Asisat Oshoala has what it takes to build a personal brand that is globally appreciated. The first BCC World woman footballer of the year in 2015 and former CAF African Woman footballer of the year, has been successful in FIFA World Cup and for Liverpool in the UK. She is currently won FA cup with Arsenal Women.
A graduate of Business Administration Lagos State Polytechnic... Oshoala only needs a partnership with a pro- sports Agency, First Class Sport Marketing (FCSM) to put her brand on the global spotlight.
In a sport heavily dominated by men in Nigeria as well as the UK – the heads of most governing body, the owners of teams, and the most eminent footballers are all men. I ask Asisat Oshoala what it’s like to be a woman on top of her game in such a patriarchal industry?
“It’s a reality”, she says, “You must do more to clear your brand visibility in the mind of football fans, stakeholders and corporate sponsors. The key is to acknowledge that pretty does it pretty well. I make sure I'm in the right places, doing the rights... trying my best to always put up top class performances in the field; and off the pitch to be a role model for aspiring girls and a reference point to the global sports community as a whole."
"It's all about my personality... and my work should speak for itself, and to start getting positive attention that will eventually disabuse the current cultural norms."
"I have to say that these ‘norms’ are more ingrained in Nigeria and in the UK than in the United States, where the system at least tries to set a level playing field. "Over here, there’s no real endorsement of female sport. A strong woman athlete in the US is an icon, but not so much in the UK, and almost non-existent in Nigeria where I come from."
"We have a lot of catching up to do; it seems, but how do you make a leopard change its spots? Akinyemi Olubusola, Vice President of the UK based First Class Sport Marketing (FCSM), says that the current trends of health and wellness are helping brands to elevate the relevance of women in sports.
“These sorts of macro trends, as well as the realisation on the part of brands that this is a growing demographic and their focus on men’s footballers means they’re only talking to half the population... means investment in women football should be on the rise soon.
“The next step is to make women footballers like Asisat Oshoala to become a global cultural icons, as comfortable in the front row of fashion as she is on the field, so that her influence goes beyond the sport she plays.”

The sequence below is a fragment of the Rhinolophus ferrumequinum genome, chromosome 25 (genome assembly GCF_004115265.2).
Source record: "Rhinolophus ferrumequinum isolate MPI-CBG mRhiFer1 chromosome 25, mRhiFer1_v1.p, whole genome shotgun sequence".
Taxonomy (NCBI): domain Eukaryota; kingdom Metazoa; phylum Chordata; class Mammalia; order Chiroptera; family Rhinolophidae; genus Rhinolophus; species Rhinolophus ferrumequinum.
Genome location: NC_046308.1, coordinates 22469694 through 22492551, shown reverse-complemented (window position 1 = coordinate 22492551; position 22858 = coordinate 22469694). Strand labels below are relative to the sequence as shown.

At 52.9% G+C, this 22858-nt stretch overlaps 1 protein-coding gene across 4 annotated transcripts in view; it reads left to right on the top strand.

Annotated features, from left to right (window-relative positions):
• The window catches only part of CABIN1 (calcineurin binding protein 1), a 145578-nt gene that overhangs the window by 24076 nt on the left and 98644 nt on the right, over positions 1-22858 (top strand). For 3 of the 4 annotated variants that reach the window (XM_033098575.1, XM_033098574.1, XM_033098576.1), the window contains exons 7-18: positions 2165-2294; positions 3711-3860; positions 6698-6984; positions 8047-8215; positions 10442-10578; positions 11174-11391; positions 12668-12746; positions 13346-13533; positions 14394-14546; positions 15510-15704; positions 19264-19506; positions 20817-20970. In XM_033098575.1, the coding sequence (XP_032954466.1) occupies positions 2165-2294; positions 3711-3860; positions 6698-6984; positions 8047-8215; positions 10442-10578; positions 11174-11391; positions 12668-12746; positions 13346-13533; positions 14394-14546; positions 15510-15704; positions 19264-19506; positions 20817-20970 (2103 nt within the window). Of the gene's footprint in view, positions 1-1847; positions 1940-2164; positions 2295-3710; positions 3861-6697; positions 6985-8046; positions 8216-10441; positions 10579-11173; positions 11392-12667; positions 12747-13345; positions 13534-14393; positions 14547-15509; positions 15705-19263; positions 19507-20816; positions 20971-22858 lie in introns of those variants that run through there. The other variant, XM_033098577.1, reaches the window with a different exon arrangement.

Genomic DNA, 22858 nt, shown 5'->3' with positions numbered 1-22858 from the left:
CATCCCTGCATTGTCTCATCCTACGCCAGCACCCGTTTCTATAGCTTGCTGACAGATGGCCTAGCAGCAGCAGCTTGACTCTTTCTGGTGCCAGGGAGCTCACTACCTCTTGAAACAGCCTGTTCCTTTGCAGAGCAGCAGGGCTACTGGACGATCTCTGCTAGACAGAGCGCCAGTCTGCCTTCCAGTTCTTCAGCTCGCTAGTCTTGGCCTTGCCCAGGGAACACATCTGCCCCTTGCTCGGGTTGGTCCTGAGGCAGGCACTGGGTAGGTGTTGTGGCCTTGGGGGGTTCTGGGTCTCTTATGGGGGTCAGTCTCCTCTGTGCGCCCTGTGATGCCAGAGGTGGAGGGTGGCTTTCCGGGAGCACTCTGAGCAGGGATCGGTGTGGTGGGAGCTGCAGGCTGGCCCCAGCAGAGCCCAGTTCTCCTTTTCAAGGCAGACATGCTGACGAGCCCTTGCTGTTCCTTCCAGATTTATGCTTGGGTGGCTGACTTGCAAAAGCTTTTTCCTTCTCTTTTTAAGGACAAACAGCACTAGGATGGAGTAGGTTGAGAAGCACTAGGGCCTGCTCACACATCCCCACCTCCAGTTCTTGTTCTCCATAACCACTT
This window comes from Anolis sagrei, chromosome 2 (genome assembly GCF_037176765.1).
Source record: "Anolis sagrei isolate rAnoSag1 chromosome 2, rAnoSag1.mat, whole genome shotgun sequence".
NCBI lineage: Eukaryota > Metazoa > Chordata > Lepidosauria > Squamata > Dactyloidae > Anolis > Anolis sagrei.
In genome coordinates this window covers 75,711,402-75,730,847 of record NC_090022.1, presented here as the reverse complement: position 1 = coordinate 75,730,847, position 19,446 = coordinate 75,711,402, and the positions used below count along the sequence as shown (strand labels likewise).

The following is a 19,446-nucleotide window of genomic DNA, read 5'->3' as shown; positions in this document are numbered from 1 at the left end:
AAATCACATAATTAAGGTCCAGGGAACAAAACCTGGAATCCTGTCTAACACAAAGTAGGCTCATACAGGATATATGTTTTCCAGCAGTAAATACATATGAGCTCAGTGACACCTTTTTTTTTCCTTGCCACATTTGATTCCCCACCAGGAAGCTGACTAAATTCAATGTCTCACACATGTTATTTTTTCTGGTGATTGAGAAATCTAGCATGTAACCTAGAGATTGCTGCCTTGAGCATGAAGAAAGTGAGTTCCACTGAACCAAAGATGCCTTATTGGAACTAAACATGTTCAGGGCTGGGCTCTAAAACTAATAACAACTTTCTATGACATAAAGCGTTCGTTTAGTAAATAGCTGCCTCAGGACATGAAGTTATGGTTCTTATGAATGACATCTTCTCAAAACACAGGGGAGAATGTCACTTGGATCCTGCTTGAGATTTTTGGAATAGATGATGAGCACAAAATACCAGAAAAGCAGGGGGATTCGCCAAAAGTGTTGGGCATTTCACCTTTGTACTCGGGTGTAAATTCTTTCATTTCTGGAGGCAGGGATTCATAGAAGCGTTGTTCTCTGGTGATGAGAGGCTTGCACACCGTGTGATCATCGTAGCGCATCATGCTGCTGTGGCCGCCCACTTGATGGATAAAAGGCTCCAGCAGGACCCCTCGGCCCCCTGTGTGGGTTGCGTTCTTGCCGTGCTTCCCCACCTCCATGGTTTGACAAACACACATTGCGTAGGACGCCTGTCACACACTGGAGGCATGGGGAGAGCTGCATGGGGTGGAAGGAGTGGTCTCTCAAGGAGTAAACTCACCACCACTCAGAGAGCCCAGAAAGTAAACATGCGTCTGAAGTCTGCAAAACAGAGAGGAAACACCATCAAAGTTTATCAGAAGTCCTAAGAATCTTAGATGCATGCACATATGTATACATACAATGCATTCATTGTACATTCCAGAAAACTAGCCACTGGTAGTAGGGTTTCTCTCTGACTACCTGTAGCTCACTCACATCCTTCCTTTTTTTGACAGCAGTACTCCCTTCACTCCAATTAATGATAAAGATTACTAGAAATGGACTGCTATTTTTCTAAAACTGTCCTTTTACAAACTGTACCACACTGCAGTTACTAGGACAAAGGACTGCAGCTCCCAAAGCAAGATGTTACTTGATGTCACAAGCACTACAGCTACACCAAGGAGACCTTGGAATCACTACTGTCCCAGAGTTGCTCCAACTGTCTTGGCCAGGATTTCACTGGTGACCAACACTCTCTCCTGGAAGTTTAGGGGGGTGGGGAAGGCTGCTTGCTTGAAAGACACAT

FCSM Manages Oshoala's Brand
“Marketable athletes like Oshoala understand themselves as brands. So we only help her build brand personality she is comfortable with, in line with her personal vision... and this in turn enables us to create new endorsement opportunities beyond just sport,” says Olubusola.
“It’s about cultivating her brand characteristics off the pitch as well as on it. So she's known for one dimension on the pitch, but by the nature of the game, her professional life span on... and it’s her off-pitch personality that extends her career,” he adds.
"It our responsibility to represent her and to manage especially her off the pitch personality, spanning across mainstream media, Social media and community relationship with her brand. Oshoala has all it takes to be a global women football icon." Olubusola explains. "Think about all Golfamedia is doing with Chrisano Ronaldo's CR7 brand and the success they have achieved so far."
Making Oshoala A Global Influencer:
Social influence, or so-called “influencer marketing”, is a touchy subject in FCSM, but its efficacy cannot be understated. Unlike traditional, one-to-many models of reaching a specific audience, the role reversal of social influence has one key advantage – that consumers quite literally choose to hear messages broadcast by the personality.
“It'll always be around the relationship between Oshoala and her fans... means she has to sing for her supper more than ever” says Olubusola “She's being positioned as an influencer and arbitrator of behavior.
Although, not all influencers are created equal, so the job is about aligning Oshoala with their fan base and that’s all about credibility, and understanding that creating a 360 degree relationship is very different from merely buying likes or followers on social media plaforms.”
Oshoala is already reaching out to the next generation of girls in sports, especially footballers in Nigeria... encouraging them to combine football and education... where she stands as a role model.
She is also pushing for a level playing field between men and women football in Nigeria. Probably, using her growing global personality to attract attention of stakeholders and of corporate sponsors to partner with Nigeria women's league for growth women football in Africa and beyond.
Creating sponsorship opportunities and building a footballer’s brand isn’t the micromanagement that it may seem, however: “it’s ultimately their brand and they have to be comfortable with the partnership and their part of the deal. But our agency know brands and what they buy, and it’s our role to educate and guide Oshoala before she enters into any relationship...to be fully informed," Olubusola concluded.